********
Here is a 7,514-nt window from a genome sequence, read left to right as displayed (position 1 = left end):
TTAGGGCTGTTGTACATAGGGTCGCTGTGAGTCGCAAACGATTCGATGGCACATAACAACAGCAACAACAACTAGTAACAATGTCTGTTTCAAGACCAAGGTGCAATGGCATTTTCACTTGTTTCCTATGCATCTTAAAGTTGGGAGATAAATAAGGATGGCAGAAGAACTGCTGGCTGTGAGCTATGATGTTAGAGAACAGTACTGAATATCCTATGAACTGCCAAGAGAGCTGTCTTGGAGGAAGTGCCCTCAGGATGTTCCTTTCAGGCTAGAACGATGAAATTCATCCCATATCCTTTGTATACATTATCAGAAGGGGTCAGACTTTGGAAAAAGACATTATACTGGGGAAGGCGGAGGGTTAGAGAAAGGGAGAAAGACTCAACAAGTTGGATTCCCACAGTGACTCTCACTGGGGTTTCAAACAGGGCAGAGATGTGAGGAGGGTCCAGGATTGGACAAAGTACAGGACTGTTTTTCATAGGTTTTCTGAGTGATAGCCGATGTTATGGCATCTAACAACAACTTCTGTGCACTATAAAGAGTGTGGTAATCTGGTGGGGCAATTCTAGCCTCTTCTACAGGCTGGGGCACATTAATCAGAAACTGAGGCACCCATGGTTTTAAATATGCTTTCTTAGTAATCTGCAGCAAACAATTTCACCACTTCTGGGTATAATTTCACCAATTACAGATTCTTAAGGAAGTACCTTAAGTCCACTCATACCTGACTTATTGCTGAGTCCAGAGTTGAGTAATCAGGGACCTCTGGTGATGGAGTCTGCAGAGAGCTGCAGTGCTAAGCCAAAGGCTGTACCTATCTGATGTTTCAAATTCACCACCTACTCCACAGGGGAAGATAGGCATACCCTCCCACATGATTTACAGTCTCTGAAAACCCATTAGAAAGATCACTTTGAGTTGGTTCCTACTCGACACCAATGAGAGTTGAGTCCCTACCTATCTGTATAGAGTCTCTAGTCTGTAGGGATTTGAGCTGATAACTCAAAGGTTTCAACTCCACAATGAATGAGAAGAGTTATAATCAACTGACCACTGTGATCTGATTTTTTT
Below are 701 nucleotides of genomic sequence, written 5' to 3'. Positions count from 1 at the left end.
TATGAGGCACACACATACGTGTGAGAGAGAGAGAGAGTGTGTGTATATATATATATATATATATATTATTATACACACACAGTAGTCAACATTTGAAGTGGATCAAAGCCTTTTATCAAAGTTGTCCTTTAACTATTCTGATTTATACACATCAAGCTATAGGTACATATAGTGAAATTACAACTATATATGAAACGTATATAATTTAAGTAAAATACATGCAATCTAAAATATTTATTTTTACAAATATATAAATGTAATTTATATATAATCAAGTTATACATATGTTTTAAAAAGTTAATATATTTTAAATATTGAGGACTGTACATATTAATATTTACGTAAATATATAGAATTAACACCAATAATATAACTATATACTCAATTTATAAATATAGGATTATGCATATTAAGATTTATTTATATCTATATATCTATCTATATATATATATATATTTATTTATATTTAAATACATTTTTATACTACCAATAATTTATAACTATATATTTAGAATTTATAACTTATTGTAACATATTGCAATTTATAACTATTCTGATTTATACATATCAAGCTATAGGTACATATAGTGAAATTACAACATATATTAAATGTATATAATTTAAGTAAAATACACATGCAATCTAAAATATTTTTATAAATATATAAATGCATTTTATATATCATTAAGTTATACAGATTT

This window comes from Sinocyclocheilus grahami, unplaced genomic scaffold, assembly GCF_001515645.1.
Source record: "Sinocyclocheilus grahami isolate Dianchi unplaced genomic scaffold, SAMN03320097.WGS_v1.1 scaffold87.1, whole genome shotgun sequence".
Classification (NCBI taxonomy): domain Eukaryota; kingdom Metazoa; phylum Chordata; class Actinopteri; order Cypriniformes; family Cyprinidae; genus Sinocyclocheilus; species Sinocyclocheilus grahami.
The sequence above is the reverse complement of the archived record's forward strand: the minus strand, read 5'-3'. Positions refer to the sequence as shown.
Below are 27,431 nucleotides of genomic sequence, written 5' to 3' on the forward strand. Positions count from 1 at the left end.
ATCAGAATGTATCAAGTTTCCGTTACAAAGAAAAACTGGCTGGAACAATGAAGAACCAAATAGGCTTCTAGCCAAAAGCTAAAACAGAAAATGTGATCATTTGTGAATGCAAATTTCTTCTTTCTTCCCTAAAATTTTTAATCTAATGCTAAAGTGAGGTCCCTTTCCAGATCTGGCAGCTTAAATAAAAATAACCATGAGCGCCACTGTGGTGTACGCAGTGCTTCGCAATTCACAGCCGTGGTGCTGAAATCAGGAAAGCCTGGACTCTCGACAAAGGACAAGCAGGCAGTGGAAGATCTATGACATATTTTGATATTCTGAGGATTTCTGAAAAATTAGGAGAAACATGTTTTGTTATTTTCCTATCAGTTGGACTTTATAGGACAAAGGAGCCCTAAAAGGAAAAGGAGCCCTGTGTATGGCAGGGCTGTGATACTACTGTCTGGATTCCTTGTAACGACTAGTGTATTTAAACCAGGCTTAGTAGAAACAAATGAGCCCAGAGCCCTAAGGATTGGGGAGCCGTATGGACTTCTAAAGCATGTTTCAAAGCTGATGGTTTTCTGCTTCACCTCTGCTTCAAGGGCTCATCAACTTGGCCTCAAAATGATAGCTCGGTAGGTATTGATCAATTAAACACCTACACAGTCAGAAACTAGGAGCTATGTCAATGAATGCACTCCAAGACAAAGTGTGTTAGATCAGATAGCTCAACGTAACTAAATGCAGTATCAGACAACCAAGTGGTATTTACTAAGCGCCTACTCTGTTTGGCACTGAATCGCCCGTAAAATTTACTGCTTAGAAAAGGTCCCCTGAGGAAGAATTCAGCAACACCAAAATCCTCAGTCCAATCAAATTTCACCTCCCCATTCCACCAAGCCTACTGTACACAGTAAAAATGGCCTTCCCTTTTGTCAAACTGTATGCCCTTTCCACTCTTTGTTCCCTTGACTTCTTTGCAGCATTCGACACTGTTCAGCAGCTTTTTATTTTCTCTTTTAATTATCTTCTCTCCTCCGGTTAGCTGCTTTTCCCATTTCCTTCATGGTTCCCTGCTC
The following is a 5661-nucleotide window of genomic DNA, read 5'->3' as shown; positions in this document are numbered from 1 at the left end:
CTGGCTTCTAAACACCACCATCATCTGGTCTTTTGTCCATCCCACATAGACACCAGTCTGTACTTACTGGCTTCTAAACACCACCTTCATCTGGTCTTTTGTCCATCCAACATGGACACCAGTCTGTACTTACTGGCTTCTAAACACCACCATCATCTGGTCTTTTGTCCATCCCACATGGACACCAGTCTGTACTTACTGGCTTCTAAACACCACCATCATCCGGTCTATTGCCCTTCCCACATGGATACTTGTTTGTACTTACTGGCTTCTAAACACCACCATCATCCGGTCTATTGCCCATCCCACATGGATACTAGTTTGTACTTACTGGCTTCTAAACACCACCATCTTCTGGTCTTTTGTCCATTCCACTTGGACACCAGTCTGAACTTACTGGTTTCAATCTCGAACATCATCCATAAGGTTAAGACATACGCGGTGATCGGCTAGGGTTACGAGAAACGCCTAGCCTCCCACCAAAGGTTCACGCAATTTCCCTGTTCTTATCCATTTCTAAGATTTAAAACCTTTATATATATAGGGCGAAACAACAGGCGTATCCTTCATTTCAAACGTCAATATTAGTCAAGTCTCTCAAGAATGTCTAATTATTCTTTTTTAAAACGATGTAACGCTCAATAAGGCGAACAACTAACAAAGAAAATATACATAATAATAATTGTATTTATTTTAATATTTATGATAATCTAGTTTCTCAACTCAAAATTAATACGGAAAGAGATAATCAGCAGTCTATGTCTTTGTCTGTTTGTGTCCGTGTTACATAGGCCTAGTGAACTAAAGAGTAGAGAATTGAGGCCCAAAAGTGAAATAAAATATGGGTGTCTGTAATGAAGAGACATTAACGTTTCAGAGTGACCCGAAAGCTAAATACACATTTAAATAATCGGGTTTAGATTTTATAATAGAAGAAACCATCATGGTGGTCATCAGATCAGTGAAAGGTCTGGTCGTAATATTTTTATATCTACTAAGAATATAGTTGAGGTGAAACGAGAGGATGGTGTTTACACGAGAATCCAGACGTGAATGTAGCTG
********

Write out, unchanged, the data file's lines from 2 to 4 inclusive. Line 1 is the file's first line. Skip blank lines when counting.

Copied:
TTAGGGCTGTTGTACATAGGGTCGCTGTGAGTCGCAAACGATTCGATGGCACATAACAACAGCAACAACAACTAGTAACAATGTCTGTTTCAAGACCAAGGTGCAATGGCATTTTCACTTGTTTCCTATGCATCTTAAAGTTGGGAGATAAATAAGGATGGCAGAAGAACTGCTGGCTGTGAGCTATGATGTTAGAGAACAGTACTGAATATCCTATGAACTGCCAAGAGAGCTGTCTTGGAGGAAGTGCCCTCAGGATGTTCCTTTCAGGCTAGAACGATGAAATTCATCCCATATCCTTTGTATACATTATCAGAAGGGGTCAGACTTTGGAAAAAGACATTATACTGGGGAAGGCGGAGGGTTAGAGAAAGGGAGAAAGACTCAACAAGTTGGATTCCCACAGTGACTCTCACTGGGGTTTCAAACAGGGCAGAGATGTGAGGAGGGTCCAGGATTGGACAAAGTACAGGACTGTTTTTCATAGGTTTTCTGAGTGATAGCCGATGTTATGGCATCTAACAACAACTTCTGTGCACTATAAAGAGTGTGGTAATCTGGTGGGGCAATTCTAGCCTCTTCTACAGGCTGGGGCACATTAATCAGAAACTGAGGCACCCATGGTTTTAAATATGCTTTCTTAGTAATCTGCAGCAAACAATTTCACCACTTCTGGGTATAATTTCACCAATTACAGATTCTTAAGGAAGTACCTTAAGTCCACTCATACCTGACTTATTGCTGAGTCCAGAGTTGAGTAATCAGGGACCTCTGGTGATGGAGTCTGCAGAGAGCTGCAGTGCTAAGCCAAAGGCTGTACCTATCTGATGTTTCAAATTCACCACCTACTCCACAGGGGAAGATAGGCATACCCTCCCACATGATTTACAGTCTCTGAAAACCCATTAGAAAGATCACTTTGAGTTGGTTCCTACTCGACACCAATGAGAGTTGAGTCCCTACCTATCTGTATAGAGTCTCTAGTCTGTAGGGATTTGAGCTGATAACTCAAAGGTTTCAACTCCACAATGAATGAGAAGAGTTATAATCAACTGACCACTGTGATCTGATTTTTTT
Below are 701 nucleotides of genomic sequence, written 5' to 3'. Positions count from 1 at the left end.
TATGAGGCACACACATACGTGTGAGAGAGAGAGAGAGTGTGTGTATATATATATATATATATATATTATTATACACACACAGTAGTCAACATTTGAAGTGGATCAAAGCCTTTTATCAAAGTTGTCCTTTAACTATTCTGATTTATACACATCAAGCTATAGGTACATATAGTGAAATTACAACTATATATGAAACGTATATAATTTAAGTAAAATACATGCAATCTAAAATATTTATTTTTACAAATATATAAATGTAATTTATATATAATCAAGTTATACATATGTTTTAAAAAGTTAATATATTTTAAATATTGAGGACTGTACATATTAATATTTACGTAAATATATAGAATTAACACCAATAATATAACTATATACTCAATTTATAAATATAGGATTATGCATATTAAGATTTATTTATATCTATATATCTATCTATATATATATATATATTTATTTATATTTAAATACATTTTTATACTACCAATAATTTATAACTATATATTTAGAATTTATAACTTATTGTAACATATTGCAATTTATAACTATTCTGATTTATACATATCAAGCTATAGGTACATATAGTGAAATTACAACATATATTAAATGTATATAATTTAAGTAAAATACACATGCAATCTAAAATATTTTTATAAATATATAAATGCATTTTATATATCATTAAGTTATACAGATTT